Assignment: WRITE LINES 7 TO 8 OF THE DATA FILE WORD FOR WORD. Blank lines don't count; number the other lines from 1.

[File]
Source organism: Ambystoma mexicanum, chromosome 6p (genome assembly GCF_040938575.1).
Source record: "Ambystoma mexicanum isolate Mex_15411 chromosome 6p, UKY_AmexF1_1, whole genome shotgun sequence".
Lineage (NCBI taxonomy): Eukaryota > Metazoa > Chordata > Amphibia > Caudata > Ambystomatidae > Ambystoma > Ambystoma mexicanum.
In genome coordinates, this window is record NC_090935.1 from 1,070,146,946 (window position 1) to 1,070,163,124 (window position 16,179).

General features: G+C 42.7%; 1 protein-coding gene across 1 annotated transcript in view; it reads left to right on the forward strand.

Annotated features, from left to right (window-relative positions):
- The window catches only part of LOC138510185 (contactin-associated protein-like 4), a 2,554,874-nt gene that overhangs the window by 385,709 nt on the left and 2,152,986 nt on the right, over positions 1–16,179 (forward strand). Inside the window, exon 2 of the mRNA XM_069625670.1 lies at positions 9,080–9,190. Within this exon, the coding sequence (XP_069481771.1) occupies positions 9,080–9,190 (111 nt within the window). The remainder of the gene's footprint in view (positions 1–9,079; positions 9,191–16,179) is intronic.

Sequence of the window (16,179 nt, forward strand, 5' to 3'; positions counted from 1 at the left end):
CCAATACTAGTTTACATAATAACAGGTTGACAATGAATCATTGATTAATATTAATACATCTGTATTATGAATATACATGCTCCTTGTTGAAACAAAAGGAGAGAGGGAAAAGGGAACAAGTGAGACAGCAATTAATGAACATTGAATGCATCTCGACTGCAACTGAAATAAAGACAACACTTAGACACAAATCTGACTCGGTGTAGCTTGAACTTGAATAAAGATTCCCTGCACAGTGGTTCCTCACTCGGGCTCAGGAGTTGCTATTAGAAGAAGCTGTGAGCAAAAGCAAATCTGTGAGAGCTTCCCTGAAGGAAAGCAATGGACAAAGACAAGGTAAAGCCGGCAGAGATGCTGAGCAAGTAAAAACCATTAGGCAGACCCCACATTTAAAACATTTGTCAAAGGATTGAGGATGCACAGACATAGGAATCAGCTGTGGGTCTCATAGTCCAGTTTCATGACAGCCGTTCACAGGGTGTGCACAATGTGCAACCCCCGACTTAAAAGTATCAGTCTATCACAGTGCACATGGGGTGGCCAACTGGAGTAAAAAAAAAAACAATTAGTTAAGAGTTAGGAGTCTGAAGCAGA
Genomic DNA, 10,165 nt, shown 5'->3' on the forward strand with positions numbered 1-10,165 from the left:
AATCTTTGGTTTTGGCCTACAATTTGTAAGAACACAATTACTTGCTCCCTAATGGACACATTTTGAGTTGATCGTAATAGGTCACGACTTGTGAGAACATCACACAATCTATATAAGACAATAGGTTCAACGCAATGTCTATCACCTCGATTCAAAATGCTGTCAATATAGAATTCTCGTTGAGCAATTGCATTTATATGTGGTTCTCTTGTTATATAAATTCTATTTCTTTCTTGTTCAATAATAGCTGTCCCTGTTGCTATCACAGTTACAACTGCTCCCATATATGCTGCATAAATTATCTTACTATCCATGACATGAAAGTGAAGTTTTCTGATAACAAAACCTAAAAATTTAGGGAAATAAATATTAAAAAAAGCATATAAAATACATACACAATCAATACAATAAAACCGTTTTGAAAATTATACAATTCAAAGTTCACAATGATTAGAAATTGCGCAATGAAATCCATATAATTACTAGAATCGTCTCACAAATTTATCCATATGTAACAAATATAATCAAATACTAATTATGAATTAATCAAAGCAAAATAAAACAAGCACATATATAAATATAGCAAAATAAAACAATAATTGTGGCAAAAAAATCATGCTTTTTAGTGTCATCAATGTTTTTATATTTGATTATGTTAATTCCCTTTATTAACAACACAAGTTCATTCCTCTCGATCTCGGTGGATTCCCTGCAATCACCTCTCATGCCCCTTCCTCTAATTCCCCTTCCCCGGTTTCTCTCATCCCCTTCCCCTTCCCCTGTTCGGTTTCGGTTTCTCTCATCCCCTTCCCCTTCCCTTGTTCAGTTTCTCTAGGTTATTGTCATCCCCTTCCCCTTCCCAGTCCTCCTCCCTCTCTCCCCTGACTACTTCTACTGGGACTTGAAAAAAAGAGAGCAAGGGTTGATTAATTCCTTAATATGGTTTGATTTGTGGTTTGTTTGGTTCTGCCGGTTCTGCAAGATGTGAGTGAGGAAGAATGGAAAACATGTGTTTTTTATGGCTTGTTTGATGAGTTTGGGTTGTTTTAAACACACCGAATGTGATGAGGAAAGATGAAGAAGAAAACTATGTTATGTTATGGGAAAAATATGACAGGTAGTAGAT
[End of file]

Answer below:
- The window catches only part of LOC138510185 (contactin-associated protein-like 4), a 2,554,874-nt gene that overhangs the window by 385,709 nt on the left and 2,152,986 nt on the right, over positions 1–16,179 (forward strand). Inside the window, exon 2 of the mRNA XM_069625670.1 lies at positions 9,080–9,190. Within this exon, the coding sequence (XP_069481771.1) occupies positions 9,080–9,190 (111 nt within the window). The remainder of the gene's footprint in view (positions 1–9,079; positions 9,191–16,179) is intronic.

Sequence of the window (16,179 nt, forward strand, 5' to 3'; positions counted from 1 at the left end):